Chocolate Boy,
are you okay?
I'm fine, I'm very tired,
I'm very Chocolate.
How long has he
been off chocolate?
Six days.
Water, it's real good
and cold.
I saw a funny TV show
last night,
a man was cutting
a watermelon wearing a hat
and he fell
and kept on falling,
and at dinner,
my dad told me about
his first pet dog,
named Sporty.
I'm trying not
to think about chocolate.
Six days, huh?
And eight to go.
Look at these ants,
they're so happy
in a line.
Little ants in a line.
Little chocolate ants
in a little chocolate line.
He's He's
He's licking ants!
How many days?
Ten and four to go.
Two weeks,
I did it.
Fourteen days.
you did it.
Yeah, yeah,
two weeks,
no chocolate.
Have you seen Wolfgang?
I never thought
you could do it.
How about some chocolate,
Chocolate Boy?
ARNOLD: You're not going
to break him down, Wolfgang.
He's a changed kid.
Here you go, Chocolate Boy,
you won the bet
fair and square.
What bet?
What's going on?
Didn't he tell you?
I bet him if he didn't eat
any chocolate for two weeks,
I'd give him
a 10-pound bag.
You really showed him.
I can't believe you.
I followed you around
for two weeks,
just because of a bet?
Yeah, yeah, two weeks,
no chocolate.
But I thought
you really wanted to quit.
Uh, I'm sorry, Arnold,
I gotta go.
Well, win some,
lose some, buddy.
Yeah, but I really thought
he wanted to change.
What? Finished already?
You're pathetic.
Yeah, yeah, need more
chocolate, yeah.
I'll give you more chocolate,
but first, you have to do
a little dance for us.
ALL: Dance.
Dance. Dance.
Look at him.
chocolate, chocolate.
Arnold, I need your help,
I need to get off chocolate.
No more chocolate.
You realize, Chocolate Boy,
that we had this conversation
once before.
I know, but I'm serious
this time,
I need to get off
chocolate, I mean,
dancing for malted milk balls
and digging in dumpsters.
I'm like a clown,
a chocolate clown.
Will you help me, please?
Well, you didn't bet
Wolfgang, did you?
Some of this may be
hard to watch.
Sorry you had
to see that.
So, how does it
make you feel?
Makes me feel
It makes me feel
Like chocolate.
I feel like eating
lots and lots of chocolate.
Boy, it's hot in here.
Why are we doing this?
You need to sweat
all the chocolate out of you.
And make you pure
to start a new life
free from domination
by your obsessive
I don't know what
that means, but it's
really hot in here.
Listen, your obsession
with chocolate is unhealthy,
and if we work together,
you can be free of your need.
Yeah, so how long
do I have to be in here?
Now that you've sweated
all the chocolate out of
your system.
How do you feel?
I feel great.
Full of energy
and good thoughts
and boy,
could I use
some chocolate now.
Do you have any chocolate?
I thought you could try
a chocolate substitute,
it's called carob,
it's from a tree.
Hey, it's not bad,
it almost tastes
like chocolate.
Yep, you can eat
all you want.
So, you're allergic
to carob.
We'll just have to
try something else.
So, got anything else?
Well, there's
these radishes.
Hmm, these are okay.
They're pretty good
but they make me think
about chocolate.
All right, I guess
we're really going
to have to get serious
about this.
Come on, Chocolate Boy.
Okay, if we're going
to get you
off chocolate,
we have to figure out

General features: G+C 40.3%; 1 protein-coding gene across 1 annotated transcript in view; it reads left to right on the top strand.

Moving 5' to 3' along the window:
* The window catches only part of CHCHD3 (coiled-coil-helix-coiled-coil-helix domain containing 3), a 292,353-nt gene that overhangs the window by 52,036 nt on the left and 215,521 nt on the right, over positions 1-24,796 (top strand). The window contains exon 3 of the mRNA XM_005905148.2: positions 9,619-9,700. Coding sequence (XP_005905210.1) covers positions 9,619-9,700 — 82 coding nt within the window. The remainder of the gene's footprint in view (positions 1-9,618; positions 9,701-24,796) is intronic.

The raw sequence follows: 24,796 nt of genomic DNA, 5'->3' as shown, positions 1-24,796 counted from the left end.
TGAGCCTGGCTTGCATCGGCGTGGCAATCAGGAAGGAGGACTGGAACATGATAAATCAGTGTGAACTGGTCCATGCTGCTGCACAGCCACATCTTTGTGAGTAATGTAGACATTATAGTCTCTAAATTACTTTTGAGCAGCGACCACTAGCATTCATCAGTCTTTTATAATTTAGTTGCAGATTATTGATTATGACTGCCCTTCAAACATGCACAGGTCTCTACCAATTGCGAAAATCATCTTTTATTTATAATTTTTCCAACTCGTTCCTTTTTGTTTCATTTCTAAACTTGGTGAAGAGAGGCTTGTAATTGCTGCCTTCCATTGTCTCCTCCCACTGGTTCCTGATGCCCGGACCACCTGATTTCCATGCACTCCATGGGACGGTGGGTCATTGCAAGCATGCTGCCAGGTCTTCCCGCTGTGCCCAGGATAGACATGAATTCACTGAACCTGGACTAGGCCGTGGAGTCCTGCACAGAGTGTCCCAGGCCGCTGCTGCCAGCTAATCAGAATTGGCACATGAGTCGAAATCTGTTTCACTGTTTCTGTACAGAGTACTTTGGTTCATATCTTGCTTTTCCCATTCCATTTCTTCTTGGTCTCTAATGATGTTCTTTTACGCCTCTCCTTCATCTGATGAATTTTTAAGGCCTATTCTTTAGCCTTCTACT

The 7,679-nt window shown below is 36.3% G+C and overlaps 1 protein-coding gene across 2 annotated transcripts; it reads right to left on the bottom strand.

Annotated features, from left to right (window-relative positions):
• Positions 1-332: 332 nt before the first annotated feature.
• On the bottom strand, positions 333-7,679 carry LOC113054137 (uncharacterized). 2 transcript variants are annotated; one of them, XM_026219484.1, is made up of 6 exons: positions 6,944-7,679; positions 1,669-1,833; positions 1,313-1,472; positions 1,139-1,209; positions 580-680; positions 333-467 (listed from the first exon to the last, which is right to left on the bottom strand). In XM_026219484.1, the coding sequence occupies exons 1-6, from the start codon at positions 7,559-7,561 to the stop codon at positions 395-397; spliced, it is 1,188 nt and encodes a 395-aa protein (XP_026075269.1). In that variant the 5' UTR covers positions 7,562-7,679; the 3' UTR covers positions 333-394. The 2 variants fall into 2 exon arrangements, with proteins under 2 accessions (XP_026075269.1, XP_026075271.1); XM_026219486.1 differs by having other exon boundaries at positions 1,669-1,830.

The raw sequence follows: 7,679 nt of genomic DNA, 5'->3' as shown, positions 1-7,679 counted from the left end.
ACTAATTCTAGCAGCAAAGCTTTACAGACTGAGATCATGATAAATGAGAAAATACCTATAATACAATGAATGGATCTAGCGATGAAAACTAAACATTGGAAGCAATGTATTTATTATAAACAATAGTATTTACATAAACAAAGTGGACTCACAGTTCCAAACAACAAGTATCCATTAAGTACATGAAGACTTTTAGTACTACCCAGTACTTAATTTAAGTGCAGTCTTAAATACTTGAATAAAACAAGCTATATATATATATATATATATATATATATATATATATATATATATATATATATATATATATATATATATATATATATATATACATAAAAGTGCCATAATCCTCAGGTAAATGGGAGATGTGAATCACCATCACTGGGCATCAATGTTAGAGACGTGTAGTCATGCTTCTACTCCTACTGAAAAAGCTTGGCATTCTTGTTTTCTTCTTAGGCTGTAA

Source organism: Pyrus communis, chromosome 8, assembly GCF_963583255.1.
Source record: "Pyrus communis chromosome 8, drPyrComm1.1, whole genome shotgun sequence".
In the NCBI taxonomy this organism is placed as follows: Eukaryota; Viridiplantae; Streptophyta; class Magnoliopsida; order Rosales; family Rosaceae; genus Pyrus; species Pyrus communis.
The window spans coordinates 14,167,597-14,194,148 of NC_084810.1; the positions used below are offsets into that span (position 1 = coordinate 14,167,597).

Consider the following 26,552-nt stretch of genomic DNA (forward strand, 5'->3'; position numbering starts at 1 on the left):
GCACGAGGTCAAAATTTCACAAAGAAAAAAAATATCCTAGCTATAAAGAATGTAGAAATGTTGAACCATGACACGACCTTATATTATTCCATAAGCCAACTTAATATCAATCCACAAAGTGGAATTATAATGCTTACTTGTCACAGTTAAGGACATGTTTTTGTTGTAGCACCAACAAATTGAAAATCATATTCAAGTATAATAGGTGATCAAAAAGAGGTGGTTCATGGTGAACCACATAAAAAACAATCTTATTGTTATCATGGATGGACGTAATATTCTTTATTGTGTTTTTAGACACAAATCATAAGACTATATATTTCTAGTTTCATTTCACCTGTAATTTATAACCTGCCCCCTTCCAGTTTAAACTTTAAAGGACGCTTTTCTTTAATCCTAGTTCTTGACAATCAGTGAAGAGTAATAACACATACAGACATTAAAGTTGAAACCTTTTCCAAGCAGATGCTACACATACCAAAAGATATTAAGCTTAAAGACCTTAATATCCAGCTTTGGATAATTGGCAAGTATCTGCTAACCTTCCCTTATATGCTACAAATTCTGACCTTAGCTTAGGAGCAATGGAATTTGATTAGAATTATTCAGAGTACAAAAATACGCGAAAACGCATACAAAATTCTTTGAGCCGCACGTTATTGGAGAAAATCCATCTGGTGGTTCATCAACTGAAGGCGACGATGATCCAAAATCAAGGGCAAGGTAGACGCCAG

why you're so obsessed
with it.
This is a watch,
I want you to watch it.
It goes back
and forth.
Watch the watch.
Do you like chocolate?
Did you like chocolate
when you were a little kid?
Who gave you chocolate?
Your mom?
Yes No.
No, no, she didn't.
Your dad?
No, no, he didn't,
they said it was bad for me.
So who gave you
My nanny,
she gave me chocolate.
Did you like your nanny?
I loved my nanny.
And she loved me,
she took care of me
real good.
But then one day,
I came home from preschool
and she was leaving.
She said she had
to go far, far away
to a foreign land
called Delaware.
She said, "Goodbye,
be good and be happy."
Then she left and then
I went up to my room
and ate chocolate.
A lot of chocolate.
So, it sounds like
the reason you eat chocolate
is because you miss
your nanny.
Yes, (SOBS)
I miss my nanny.
I miss my nanny.
It's okay that you miss
your nanny.
But eating chocolate
is not going to bring
her back.
I know, I know.
She told you
to be good
and to be happy.
What would your nanny
think if she saw you now
eating chocolate
out of dumpsters?
And dancing
for malted milk balls?
She wouldn't like it,
'cause I'm not being good
and I'm not happy.
You can be happy
if you stop
eating chocolate.
I'm telling you this
'cause I'm your friend.
Do it for your nanny.
I can be good.
You can be happy.
I can be happy.
You don't need chocolate.
I don't need chocolate.
You're free.
I'm free.
I'm free, free of
chocolate. (LAUGHS) Yeah.
I'm free.
No more chocolate.
That's right, I heard
Chocolate Boy is done
eating chocolate.
Done forever.
I can't believe it.
Is it true, Arnold?
Ask him yourself.
Is it true, Chocolate Boy?
About you not eating
chocolate ever again?
Yup, no more chocolate,
I'm free of
my chocolate habit.
What are you talking about?
Your name's Chocolate Boy.
Now eat chocolate.
No, no, I don't want
Whoa, Chocolate Boy
doesn't want chocolate?
Pinch me, I'm dreaming.
Well, I guess miracles
can come true.
Arnold, I really, really
want to thank you
for helping me.
No problem, uh,
Chocolate Boy.
You seem to really
like those radishes.
Yeah, I really like 'em
a lot.
A real lot.
How many
have you eaten today?
Only about two
or 300.
Maybe I should
hold on to those for you.
No, no, I need these,
I gotta go, Arnold.